• on Anatolia you have several Noahic tribes coinhabiting same area : Gomerites in Cappadocia (they also went to Celtic West, afterwards), Semite Ludites in Lydia and around, Iavanites across Aegean, Caphthorim on Crete : they may have needed a lingua franca after Tower of Babel, they are known to have in historic times spoken IE langs, especially if Linear A Cretan was an Aryan language, related to Vedic and Avestic, as has been suggested;
  • it is next to another "areal features area" which remains so to this day, Balkans - the IE langs of the Balkans are IE langs for which areal feature has enhanced commonalities, and this could have been true of IE langs to start, as of Balkan langs to start.

A Slavic and a Romance language on Balkans have more in common with each other than a Slavic and Romance language outside them, if we compare on the one hand Romanian and Bulgarian and on the other hand Spanish and Polish.

The deep commonality of IE langs can be an areal features commonality which has had time to deepen before geographical splits or even after, through overlapping areas, as in Balkans it very certainly has deepened much more recently too.


12:20 automatic subtitles are sometimes hilarious. Germanic languages have been now termed both "dramatic" and "traumatic". Faroese has been redefined as "fairways".

14:07 And guess what Tocharian came out as? Carrion and Korean!

13:16 While Lithuanian is indeed very archaic on nominal declinsion, verb tenses are poorer than Latin, Greek, Sanskrit and with Latin also Romance. Not to mention Celtic.

Both Semitic and Uralic languages get along with basically two tenses only: a non-past and a past one, which also could, especially in Semitic, serve as non-perfective and perfective or progressive and simple.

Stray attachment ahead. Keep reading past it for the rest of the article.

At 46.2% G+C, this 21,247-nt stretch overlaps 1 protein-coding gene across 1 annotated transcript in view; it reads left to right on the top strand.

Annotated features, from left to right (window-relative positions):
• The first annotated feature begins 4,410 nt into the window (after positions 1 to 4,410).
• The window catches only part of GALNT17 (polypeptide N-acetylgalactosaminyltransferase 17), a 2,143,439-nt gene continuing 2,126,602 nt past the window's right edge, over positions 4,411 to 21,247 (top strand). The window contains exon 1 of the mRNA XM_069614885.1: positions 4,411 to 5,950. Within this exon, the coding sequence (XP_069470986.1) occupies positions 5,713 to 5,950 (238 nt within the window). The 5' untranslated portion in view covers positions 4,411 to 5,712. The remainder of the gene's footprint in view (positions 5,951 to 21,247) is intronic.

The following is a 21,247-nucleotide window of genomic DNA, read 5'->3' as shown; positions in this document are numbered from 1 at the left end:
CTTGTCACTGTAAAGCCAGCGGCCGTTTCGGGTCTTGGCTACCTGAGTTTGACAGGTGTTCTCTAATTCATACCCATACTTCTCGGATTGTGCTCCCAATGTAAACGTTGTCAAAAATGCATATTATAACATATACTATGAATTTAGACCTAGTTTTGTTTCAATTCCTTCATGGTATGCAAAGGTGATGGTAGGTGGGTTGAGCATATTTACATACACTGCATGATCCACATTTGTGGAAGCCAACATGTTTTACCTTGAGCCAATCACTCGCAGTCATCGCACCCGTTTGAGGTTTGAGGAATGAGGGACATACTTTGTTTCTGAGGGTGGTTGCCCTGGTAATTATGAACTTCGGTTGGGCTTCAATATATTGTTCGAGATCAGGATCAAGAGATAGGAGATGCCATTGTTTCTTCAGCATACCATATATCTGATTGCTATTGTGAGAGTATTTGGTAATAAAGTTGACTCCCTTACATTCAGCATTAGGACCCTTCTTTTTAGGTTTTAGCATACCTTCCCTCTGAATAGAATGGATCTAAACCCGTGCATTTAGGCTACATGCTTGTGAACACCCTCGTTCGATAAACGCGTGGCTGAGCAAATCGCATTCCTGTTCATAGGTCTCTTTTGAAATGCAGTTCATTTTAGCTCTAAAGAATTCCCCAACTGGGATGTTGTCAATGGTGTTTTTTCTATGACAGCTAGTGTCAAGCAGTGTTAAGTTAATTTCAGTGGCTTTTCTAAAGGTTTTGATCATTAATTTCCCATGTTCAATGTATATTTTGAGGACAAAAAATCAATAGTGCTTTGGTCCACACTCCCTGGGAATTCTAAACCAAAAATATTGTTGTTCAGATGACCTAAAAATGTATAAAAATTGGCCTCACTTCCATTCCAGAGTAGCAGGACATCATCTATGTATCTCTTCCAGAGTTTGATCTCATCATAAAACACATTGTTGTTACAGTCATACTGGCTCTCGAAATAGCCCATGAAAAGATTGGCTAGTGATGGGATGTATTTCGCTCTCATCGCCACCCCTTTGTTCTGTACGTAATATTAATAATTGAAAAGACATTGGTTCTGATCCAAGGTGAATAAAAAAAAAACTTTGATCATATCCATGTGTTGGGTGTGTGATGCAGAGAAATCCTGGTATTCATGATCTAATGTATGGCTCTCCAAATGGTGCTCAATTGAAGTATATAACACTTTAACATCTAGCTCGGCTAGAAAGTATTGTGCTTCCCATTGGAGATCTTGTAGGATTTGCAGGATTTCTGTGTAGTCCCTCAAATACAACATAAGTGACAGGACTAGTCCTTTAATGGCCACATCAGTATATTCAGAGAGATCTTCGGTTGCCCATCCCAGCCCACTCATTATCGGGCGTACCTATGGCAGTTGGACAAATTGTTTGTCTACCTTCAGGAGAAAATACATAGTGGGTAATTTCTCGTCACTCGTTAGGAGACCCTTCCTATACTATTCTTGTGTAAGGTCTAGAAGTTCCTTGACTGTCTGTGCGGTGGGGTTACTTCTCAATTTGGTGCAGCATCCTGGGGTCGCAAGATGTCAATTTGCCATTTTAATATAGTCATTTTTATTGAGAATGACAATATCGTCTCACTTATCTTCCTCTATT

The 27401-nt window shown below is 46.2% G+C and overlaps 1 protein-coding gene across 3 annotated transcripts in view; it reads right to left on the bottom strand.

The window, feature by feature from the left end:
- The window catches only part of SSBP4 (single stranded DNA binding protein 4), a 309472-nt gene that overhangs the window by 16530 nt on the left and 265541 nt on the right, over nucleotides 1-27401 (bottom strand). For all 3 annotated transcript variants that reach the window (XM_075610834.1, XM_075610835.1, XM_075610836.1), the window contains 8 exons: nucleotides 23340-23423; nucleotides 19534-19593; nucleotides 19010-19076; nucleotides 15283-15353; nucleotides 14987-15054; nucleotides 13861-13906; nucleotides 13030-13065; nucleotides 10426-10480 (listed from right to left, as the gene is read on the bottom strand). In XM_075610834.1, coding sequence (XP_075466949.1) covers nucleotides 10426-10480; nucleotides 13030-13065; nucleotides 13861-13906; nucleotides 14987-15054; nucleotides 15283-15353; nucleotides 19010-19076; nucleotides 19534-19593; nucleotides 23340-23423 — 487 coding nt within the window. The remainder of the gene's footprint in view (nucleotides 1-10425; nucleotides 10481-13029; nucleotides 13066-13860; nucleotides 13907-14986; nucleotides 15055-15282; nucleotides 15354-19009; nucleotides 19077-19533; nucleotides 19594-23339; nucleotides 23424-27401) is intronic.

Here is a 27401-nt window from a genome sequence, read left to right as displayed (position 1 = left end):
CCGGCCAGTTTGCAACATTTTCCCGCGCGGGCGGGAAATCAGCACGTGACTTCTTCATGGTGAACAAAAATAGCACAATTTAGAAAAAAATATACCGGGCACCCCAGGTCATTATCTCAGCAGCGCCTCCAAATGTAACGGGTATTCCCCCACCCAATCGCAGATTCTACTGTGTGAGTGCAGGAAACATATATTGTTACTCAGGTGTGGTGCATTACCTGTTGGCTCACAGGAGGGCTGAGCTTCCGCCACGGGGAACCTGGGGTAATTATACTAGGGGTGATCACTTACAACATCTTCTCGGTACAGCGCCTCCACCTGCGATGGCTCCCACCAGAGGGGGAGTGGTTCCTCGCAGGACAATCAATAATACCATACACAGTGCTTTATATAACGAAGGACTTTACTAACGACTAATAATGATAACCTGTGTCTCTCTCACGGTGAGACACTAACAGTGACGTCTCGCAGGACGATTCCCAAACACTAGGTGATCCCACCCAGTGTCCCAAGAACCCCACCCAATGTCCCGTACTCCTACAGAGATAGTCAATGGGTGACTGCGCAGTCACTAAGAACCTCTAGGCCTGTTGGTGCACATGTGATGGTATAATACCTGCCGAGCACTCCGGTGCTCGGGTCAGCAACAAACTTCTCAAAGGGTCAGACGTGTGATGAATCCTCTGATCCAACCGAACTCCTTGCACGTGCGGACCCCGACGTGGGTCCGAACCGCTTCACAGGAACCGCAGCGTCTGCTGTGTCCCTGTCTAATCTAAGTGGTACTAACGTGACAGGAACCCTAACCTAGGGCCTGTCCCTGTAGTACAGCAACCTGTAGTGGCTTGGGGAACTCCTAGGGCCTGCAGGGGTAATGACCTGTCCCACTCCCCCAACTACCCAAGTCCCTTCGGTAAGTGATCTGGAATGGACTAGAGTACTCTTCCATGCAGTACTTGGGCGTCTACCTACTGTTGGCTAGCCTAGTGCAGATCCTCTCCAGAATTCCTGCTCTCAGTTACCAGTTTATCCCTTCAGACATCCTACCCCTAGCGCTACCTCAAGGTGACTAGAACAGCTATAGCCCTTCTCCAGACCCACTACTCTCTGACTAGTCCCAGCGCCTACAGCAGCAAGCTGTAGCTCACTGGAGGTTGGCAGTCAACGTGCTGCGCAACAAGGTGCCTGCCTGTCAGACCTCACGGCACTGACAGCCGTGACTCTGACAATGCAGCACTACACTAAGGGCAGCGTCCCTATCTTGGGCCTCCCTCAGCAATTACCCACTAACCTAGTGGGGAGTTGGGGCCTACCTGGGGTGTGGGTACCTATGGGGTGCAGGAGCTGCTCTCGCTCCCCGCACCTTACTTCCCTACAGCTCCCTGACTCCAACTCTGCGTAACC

The more complex system further south [as compared to Lithuanian and Germanic] could have been born out of a deliberate conlang à la auxlang mixing Uralic and Semitic features. Semitic tense use at its most idiomatic may have made some conscious that the distinctions mentioned are not the same, and therefore given rise to a more complex system with in each major time tense, a distinction between progressive (present, imperfect) and punctual (aorist, future) or perfective (perfect, pluperfect, future perfect).

Note that if IE arose just West of Tower of Babel, it could have gotten Uralic traits from Hattic, which would be one of the Chanaanean tribes, while not a Phoenician speaking one, and Semitic ones from Ludites - or, Uralic traits from Sumerian and Semitic traits from Akkadian.

But I think the structure would have only arisen by some deliberate effort, as is also evidenced for the Romance Futures and Conditionals. So, this could tie in either with a Sprachbund or a Conlang/Auxlang scenario for IE origins.

Germanic totally (up to contact with Latin / Romance) and Lithuanian mainly missed out on the finer shades and stayed with a two tense system.

13:51 Nesili was once as widely written across language borders as Church Slavonic was and nearly is more recently.

Church Slavonic is not pronounced the exact same way by a Serbian and an Ukrainean bishop in liturgy. On the contrary, it is adapted to how Serbian and Ukrainean pronounce certain letters.

Generally speaking, of course, an orthography and a pronunciation are the same thing - but here we see a distinction : the orthography for Church Slavonic is the same, as far as the letters for each word and ending, in each text, whether in Serbia or in Ukraine, but the other component of orthography, pronunciation of "each letter" varies.

If this happened in Nesili, various groups in Anatolia could have borrowed words from each other via written Nesili - with the effect of innstant sound change.

If written Swedish borrows a word from Scanian, if the book is read in Westerbotten, a Scanian word will reach Westerbotten in a perfectly Norrländsk sound correspondence, not because word was preserved between Scanian and Norrlandsmål since Proto-Norse, but because Swedish writing has served as a kind of "instant sound change applier". Like we see for more limited purposes in all neologisms on -tion, -sion, -tor, "-arium" when they spread across European languages.